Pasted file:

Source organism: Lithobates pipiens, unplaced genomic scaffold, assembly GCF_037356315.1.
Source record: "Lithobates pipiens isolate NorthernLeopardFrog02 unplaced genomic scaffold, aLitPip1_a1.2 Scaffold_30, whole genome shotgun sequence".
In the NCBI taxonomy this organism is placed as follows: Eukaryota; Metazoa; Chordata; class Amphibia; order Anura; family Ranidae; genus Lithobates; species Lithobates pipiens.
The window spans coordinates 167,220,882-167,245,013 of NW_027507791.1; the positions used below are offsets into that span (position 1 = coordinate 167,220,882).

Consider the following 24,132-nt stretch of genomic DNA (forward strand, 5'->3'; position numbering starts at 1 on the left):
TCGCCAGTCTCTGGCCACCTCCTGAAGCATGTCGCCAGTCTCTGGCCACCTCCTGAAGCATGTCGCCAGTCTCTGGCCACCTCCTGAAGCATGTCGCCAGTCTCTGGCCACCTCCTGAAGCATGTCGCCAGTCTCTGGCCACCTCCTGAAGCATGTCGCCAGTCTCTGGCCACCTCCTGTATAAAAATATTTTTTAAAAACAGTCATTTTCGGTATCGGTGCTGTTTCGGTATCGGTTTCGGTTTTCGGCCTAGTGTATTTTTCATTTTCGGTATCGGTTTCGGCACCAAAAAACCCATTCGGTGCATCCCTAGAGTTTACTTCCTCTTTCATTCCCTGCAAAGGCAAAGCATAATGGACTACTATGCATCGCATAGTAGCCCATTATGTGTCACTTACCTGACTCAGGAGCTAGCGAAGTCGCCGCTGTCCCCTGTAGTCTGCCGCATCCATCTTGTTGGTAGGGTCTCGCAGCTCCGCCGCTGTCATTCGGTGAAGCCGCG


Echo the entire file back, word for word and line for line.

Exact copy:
Source organism: Lithobates pipiens, unplaced genomic scaffold, assembly GCF_037356315.1.
Source record: "Lithobates pipiens isolate NorthernLeopardFrog02 unplaced genomic scaffold, aLitPip1_a1.2 Scaffold_30, whole genome shotgun sequence".
In the NCBI taxonomy this organism is placed as follows: Eukaryota; Metazoa; Chordata; class Amphibia; order Anura; family Ranidae; genus Lithobates; species Lithobates pipiens.
The window spans coordinates 167,220,882-167,245,013 of NW_027507791.1; the positions used below are offsets into that span (position 1 = coordinate 167,220,882).

Consider the following 24,132-nt stretch of genomic DNA (forward strand, 5'->3'; position numbering starts at 1 on the left):
TCGCCAGTCTCTGGCCACCTCCTGAAGCATGTCGCCAGTCTCTGGCCACCTCCTGAAGCATGTCGCCAGTCTCTGGCCACCTCCTGAAGCATGTCGCCAGTCTCTGGCCACCTCCTGAAGCATGTCGCCAGTCTCTGGCCACCTCCTGAAGCATGTCGCCAGTCTCTGGCCACCTCCTGTATAAAAATATTTTTTAAAAACAGTCATTTTCGGTATCGGTGCTGTTTCGGTATCGGTTTCGGTTTTCGGCCTAGTGTATTTTTCATTTTCGGTATCGGTTTCGGCACCAAAAAACCCATTCGGTGCATCCCTAGAGTTTACTTCCTCTTTCATTCCCTGCAAAGGCAAAGCATAATGGACTACTATGCATCGCATAGTAGCCCATTATGTGTCACTTACCTGACTCAGGAGCTAGCGAAGTCGCCGCTGTCCCCTGTAGTCTGCCGCATCCATCTTGTTGGTAGGGTCTCGCAGCTCCGCCGCTGTCATTCGGTGAAGCCGCG